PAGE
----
Google Friend Connect, social web tools worth another look

While Facebook captures the hearts and minds of many internet navigators (around 600 million users as of January 2011), Google has been been working on its version of the social web, releasing a myriad of services which facilitate social interaction on the web. Some, such as buzz, were ill-conceived and justly lambasted on their release. Yet others, like Google Friend Connect (GFC), probably haven’t gotten the attention they deserve. Google’s Friend Connect offers a broad set of basic functionality to support the creation and nurturing of a website community.

Google Friend Connect Logo Google Friend Connect TeamThe team. From left: Dan Koulomzin, Eric Nielsen, Chris Wren (front), Igor Malioutov, Josh Marantz (way back, climbing on something), Jason Wilson, Alison Cichowlas, James Reilly, Sami Shalabi (arms folded), Geoff Borggaard, Mussie Shore. (Photo by Robert Buderi, used with permission) In 1943 Maslow proposed a hierarchy of needs which motivate human behavior. Google Friend Connect provides building blocks which enable a site to gratify many of these needs. Display of community members affirms a visitor is in the right place and extensions like recent visitors provide desired recognition to those on a return visit, even when just lurking. Site discovery mechanisms allow folks to find sites based on member affinities. Some Friend Connect features, such as polls, can provide a quick and dirty way for sites to better understand their audience.

Sites looking to add a dash of social without major development expense or those looking for a replacement for Yahoo!’s late (shut down on 24 May 2011) may find Google Friend Connect to be just the right solution.

Google Friend Connect, what is it?

On its preview release in May 2008, Google said,

any website owner can add a snippet of code to his or her site and get social features up and running immediately without programming – picking and choosing from built-in functionality like user registration, invitations, members gallery, message posting, and reviews, as well as third-party applications built by the OpenSocial developer community.
Visitors to any site using Google Friend Connect [are] able to see, invite, and interact with new friends, or, using secure authorization APIs, with existing friends from social sites on the web…

Google Friend Connect was born out of an idea hatched by friends Sami Shalabi and Mussie Shore while working at Google’s Kendall Sq. Massachusetts office (think MIT). The two had previously founded Zingku, acquired by Google in 2007.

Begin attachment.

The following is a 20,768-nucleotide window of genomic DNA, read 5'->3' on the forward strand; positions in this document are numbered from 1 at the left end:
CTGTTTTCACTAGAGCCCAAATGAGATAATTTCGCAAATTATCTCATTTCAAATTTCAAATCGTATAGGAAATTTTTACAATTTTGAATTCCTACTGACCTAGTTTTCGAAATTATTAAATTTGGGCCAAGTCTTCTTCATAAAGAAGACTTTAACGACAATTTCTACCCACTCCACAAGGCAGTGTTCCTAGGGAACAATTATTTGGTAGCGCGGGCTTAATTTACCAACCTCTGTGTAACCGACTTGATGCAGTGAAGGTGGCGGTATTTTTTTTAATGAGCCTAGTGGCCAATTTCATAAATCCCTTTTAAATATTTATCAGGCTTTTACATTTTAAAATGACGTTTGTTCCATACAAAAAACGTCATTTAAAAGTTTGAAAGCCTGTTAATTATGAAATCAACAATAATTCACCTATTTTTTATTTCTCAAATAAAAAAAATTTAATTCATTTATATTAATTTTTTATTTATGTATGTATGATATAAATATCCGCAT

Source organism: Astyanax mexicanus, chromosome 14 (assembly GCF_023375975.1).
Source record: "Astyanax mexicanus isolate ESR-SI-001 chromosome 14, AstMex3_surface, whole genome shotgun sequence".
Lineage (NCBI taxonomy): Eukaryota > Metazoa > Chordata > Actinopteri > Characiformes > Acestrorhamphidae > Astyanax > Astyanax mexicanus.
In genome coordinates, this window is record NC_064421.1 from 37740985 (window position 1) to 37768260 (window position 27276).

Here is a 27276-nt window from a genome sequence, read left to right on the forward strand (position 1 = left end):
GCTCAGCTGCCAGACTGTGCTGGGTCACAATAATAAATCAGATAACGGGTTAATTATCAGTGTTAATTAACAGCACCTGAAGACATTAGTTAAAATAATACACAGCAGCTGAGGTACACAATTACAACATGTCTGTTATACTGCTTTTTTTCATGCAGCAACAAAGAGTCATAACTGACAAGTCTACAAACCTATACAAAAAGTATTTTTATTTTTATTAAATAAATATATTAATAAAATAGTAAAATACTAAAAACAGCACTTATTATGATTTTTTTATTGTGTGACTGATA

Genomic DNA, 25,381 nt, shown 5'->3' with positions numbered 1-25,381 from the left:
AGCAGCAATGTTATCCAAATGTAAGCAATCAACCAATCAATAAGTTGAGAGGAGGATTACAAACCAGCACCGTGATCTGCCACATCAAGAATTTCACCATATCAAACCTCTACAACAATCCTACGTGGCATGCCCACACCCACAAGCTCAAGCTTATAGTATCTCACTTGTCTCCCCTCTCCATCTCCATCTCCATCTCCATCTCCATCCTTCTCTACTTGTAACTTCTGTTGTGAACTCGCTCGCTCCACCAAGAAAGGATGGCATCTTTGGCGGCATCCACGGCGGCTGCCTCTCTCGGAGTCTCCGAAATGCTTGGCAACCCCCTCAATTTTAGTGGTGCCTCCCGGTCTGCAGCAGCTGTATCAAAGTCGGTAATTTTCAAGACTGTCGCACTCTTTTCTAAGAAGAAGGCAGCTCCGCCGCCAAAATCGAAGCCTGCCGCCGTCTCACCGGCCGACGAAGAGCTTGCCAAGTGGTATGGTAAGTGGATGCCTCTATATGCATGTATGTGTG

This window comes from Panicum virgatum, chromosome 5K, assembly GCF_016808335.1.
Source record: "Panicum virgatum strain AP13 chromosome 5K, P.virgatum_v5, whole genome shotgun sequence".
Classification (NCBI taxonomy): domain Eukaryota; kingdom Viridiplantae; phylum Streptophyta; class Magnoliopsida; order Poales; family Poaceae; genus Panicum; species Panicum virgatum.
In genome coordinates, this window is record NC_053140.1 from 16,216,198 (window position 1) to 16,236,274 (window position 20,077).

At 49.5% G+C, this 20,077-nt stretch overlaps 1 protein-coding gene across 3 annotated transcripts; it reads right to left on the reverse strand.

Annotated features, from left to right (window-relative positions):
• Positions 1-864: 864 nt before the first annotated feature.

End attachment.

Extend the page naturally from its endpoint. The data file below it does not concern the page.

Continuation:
Rapid initial GFC development

In the months following the official release in December 2008, Google Friend Connect support was extended to 48 languages, integration with major CMS platforms (including WordPress, Joomla and Drupal) was rolled out and a slew of official and third party “gadgets” were released to extend Friend Connect’s functionality. By December 2009, Google said Friend Connect was running on 9 million sites, up from 5 million in July, no doubt in part due to its availability on Google’s own blogger sites.

Friend Connect features – gadget overview

Friend Connect feature functionality is provided through extensions, called gadgets. Google has authored more than 10 of them as well as featuring others from third party developers. The principal Friend Connect gadgets follow. In some cases functionality and usage are highlighted in a video.

ActivitiesDisplay your website’s most recent Friend Connect activity (e.g. comments, reviews).Google
ClackPointAdd real-time text, audio and video communicationVoxeo
CommentsLet users post comments and video links. Posts can apply to a specific page or an entire website.VideoGoogle
EventsUse this gadget to promote an event to your community. Members of your site can get details about the event (including images and video), see a map, indicate whether they will attend, and see who else has responded. Events can be added to a member’s Google Calendar with a single click.VideoGoogle
Featured contentDisplay content from your site based on the interests of your site’s visitors. Using Google site search, this gadget will automatically display content that matches the interests expressed by your site’s visitors.VideoGoogle

Get Answers

(Questions and Answers Gadget)